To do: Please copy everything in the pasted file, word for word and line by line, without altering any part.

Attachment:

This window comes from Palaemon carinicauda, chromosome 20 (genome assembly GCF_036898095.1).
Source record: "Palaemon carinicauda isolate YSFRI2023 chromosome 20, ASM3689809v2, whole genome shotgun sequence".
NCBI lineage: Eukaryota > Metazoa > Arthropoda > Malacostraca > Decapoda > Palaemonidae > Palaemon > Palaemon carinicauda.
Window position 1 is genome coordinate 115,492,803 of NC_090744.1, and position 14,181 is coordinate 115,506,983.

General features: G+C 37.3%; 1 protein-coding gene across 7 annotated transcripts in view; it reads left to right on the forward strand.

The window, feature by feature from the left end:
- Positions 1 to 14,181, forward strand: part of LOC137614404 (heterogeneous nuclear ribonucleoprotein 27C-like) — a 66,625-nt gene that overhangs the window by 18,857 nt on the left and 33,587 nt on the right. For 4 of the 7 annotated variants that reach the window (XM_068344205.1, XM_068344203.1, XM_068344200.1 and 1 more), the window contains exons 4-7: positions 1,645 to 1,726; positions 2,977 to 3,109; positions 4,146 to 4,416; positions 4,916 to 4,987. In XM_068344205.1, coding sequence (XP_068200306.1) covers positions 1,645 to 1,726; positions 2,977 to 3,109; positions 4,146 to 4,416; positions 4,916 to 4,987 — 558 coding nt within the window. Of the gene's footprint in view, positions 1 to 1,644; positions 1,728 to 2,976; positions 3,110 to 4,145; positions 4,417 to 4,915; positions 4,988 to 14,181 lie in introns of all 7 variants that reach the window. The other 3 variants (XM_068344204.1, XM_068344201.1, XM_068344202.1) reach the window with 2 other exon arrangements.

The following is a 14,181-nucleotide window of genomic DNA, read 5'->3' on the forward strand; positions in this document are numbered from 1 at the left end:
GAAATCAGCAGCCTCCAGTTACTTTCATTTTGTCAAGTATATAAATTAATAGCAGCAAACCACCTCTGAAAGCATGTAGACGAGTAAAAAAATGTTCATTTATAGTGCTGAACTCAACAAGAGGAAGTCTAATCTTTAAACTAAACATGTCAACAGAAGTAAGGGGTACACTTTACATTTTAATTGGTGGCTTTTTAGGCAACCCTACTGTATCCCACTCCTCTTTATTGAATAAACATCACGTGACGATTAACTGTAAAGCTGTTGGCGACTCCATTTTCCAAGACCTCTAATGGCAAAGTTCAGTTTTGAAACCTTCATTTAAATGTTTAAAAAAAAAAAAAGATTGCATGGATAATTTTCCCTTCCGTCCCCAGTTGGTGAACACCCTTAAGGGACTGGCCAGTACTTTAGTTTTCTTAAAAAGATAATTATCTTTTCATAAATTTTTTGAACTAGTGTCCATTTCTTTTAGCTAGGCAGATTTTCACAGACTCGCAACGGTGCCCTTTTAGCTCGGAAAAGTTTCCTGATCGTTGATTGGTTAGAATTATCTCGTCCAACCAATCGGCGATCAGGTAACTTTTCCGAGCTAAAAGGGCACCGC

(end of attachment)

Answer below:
This window comes from Palaemon carinicauda, chromosome 20 (genome assembly GCF_036898095.1).
Source record: "Palaemon carinicauda isolate YSFRI2023 chromosome 20, ASM3689809v2, whole genome shotgun sequence".
NCBI lineage: Eukaryota > Metazoa > Arthropoda > Malacostraca > Decapoda > Palaemonidae > Palaemon > Palaemon carinicauda.
Window position 1 is genome coordinate 115,492,803 of NC_090744.1, and position 14,181 is coordinate 115,506,983.

General features: G+C 37.3%; 1 protein-coding gene across 7 annotated transcripts in view; it reads left to right on the forward strand.

The window, feature by feature from the left end:
- Positions 1 to 14,181, forward strand: part of LOC137614404 (heterogeneous nuclear ribonucleoprotein 27C-like) — a 66,625-nt gene that overhangs the window by 18,857 nt on the left and 33,587 nt on the right. For 4 of the 7 annotated variants that reach the window (XM_068344205.1, XM_068344203.1, XM_068344200.1 and 1 more), the window contains exons 4-7: positions 1,645 to 1,726; positions 2,977 to 3,109; positions 4,146 to 4,416; positions 4,916 to 4,987. In XM_068344205.1, coding sequence (XP_068200306.1) covers positions 1,645 to 1,726; positions 2,977 to 3,109; positions 4,146 to 4,416; positions 4,916 to 4,987 — 558 coding nt within the window. Of the gene's footprint in view, positions 1 to 1,644; positions 1,728 to 2,976; positions 3,110 to 4,145; positions 4,417 to 4,915; positions 4,988 to 14,181 lie in introns of all 7 variants that reach the window. The other 3 variants (XM_068344204.1, XM_068344201.1, XM_068344202.1) reach the window with 2 other exon arrangements.

The following is a 14,181-nucleotide window of genomic DNA, read 5'->3' on the forward strand; positions in this document are numbered from 1 at the left end:
GAAATCAGCAGCCTCCAGTTACTTTCATTTTGTCAAGTATATAAATTAATAGCAGCAAACCACCTCTGAAAGCATGTAGACGAGTAAAAAAATGTTCATTTATAGTGCTGAACTCAACAAGAGGAAGTCTAATCTTTAAACTAAACATGTCAACAGAAGTAAGGGGTACACTTTACATTTTAATTGGTGGCTTTTTAGGCAACCCTACTGTATCCCACTCCTCTTTATTGAATAAACATCACGTGACGATTAACTGTAAAGCTGTTGGCGACTCCATTTTCCAAGACCTCTAATGGCAAAGTTCAGTTTTGAAACCTTCATTTAAATGTTTAAAAAAAAAAAAAGATTGCATGGATAATTTTCCCTTCCGTCCCCAGTTGGTGAACACCCTTAAGGGACTGGCCAGTACTTTAGTTTTCTTAAAAAGATAATTATCTTTTCATAAATTTTTTGAACTAGTGTCCATTTCTTTTAGCTAGGCAGATTTTCACAGACTCGCAACGGTGCCCTTTTAGCTCGGAAAAGTTTCCTGATCGTTGATTGGTTAGAATTATCTCGTCCAACCAATCGGCGATCAGGTAACTTTTCCGAGCTAAAAGGGCACCGC